Planners play tourist to get new perspective

Wednesday evening we made like tourists, complete with cameras, sandals, and shorts, and took a bus tour. The Planning Commission, along with city staff members Brian O’Connell and Dan Olson as tour guides, spent almost two hours driving all around Northfield.

The purpose of our adventure was to be better able to visualize our “sense of place” as a group by sharing the common experience. I thought that it was very worthwhile. Pictured here is our tour group, wearier but wiser for our efforts.

This journal of our journey represents my own thoughts. It does not necessarily represent the opinion of the entire Planning Commission and has nothing to do with my role as part-time executive director of the Northfield Downtown Development Corporation. I have done my best to capture the comments made by the participants on the tour.

I take my role on the Planning Commission very seriously. I visit the site of every agenda item before each meeting, even if I am already familiar with the site, in order to consider the site in the context of the discussion. (Yes, in addition to the approximately six hours a month I spend in Commission meetings, I probably spend about four hours a month visiting sites.) I’m pretty familiar with all points on the compass of Northfield. However, when looking at these sites within the context of the entire community, different details emerge.

We started out by driving south on Division, commenting on the effect of different street widths on the look and feel of a place. The conventional width of recent years, 32 feet, has a much different feel from the traditional width of earlier times, 26 feet.

Our first stop was the southern border of Northfield. We drove through the Bridgewater development in Dundas and speculated about the impact that the 1,000 units of housing being created in this project will have on our infrastructure of water and sewer and roads and highways in Northfield. Next we noted the 20+ acres zoned Mixed-Use behind Target as we turned north. We wondered why the movie theater couldn’t be located there. We were told by city staff that the developer didn’t want to put it on that site.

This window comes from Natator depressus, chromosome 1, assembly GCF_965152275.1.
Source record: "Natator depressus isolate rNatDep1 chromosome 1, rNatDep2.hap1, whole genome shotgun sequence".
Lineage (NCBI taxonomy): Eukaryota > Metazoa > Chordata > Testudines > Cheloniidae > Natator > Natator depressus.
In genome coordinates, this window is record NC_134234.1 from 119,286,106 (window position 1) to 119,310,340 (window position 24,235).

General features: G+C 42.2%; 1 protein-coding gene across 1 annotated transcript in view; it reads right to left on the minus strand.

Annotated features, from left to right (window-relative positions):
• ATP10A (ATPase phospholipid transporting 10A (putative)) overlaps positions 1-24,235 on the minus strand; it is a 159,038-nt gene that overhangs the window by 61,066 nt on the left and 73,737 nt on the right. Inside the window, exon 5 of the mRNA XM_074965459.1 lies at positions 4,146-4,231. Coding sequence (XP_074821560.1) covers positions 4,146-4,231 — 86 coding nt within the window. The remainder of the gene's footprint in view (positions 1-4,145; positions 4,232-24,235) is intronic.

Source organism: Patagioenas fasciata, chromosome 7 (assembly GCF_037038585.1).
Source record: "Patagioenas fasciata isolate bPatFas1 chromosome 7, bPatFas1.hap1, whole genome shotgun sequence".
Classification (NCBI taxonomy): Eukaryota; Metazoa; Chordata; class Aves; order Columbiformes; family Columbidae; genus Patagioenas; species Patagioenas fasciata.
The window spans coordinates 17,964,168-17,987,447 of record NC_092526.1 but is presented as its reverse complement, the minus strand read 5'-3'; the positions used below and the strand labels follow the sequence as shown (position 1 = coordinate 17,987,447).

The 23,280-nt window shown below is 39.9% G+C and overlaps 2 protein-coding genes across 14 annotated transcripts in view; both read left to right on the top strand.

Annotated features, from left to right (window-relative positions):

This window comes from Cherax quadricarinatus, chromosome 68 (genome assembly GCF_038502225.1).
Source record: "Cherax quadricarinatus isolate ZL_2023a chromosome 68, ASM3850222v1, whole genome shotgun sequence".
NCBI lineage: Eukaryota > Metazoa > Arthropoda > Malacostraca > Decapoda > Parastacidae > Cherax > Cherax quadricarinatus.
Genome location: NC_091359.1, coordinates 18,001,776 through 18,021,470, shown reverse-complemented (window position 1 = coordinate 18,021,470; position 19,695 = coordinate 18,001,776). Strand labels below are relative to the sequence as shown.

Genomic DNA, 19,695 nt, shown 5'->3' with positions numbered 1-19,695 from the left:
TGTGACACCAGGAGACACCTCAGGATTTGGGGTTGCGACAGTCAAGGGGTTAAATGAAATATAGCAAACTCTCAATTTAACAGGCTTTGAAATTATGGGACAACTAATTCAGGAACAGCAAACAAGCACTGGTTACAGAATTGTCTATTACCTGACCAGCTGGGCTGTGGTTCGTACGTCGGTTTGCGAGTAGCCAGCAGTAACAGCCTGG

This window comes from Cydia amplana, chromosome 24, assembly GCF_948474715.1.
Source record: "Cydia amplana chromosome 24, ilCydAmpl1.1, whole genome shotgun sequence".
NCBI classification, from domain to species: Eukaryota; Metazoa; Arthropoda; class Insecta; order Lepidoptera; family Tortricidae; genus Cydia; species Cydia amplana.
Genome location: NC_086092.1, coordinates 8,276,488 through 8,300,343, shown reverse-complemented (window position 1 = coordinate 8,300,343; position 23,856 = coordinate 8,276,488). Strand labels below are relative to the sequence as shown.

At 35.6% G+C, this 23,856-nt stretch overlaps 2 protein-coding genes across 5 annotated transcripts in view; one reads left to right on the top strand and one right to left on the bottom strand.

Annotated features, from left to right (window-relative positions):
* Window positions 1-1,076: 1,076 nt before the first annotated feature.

As we moved further north along Highway 3, we discussed "gateways" to the community. Brian O’Connell noted that they aren't not just intentional clues like signs or monuments that announce entry into the community but the land uses and the site designs of those uses.

We continued to the relatively new site of the Northfield Hospital. We looked at the surrounding agricultural land and noted that many of our leaders our envisioning a business park located in the area. Dan Olson noted that the infrastructure costs would be substantial. Brian suggested that if such economic development is believed to be important to the community, we should be supportive of the investment in infrastructure.

As we circled back south, we drove through the Liberty Park development. Reaching the dead end of Thye Parkway, several participants commented on the many studies that have stressed the importance of extending this vital east-west route to Highway 3. Turning west onto St. Olaf Avenue, we were struck by the different sense of place that the reduced setbacks give this neighborhood. We also noted that the garages were located on the side or in back, instead of the common practice in recent years, where the house sometimes seems like an afterthought to the three-car garage.

We continued on to Armstrong Road and observed the light industrial land use in that area. Brian reminded us that the recent Economic Development Plan calls for changing the future land use planned for the area from residential to more light industry.

Over on the east side of town, we noted the reduced setbacks on Fifth Street, which are common in traditional design. We also noted the smaller lot sizes and the fact that quite substantial homes seem to fit just fine on these lots. The tour group seemed to like the look and feel of that neighborhood.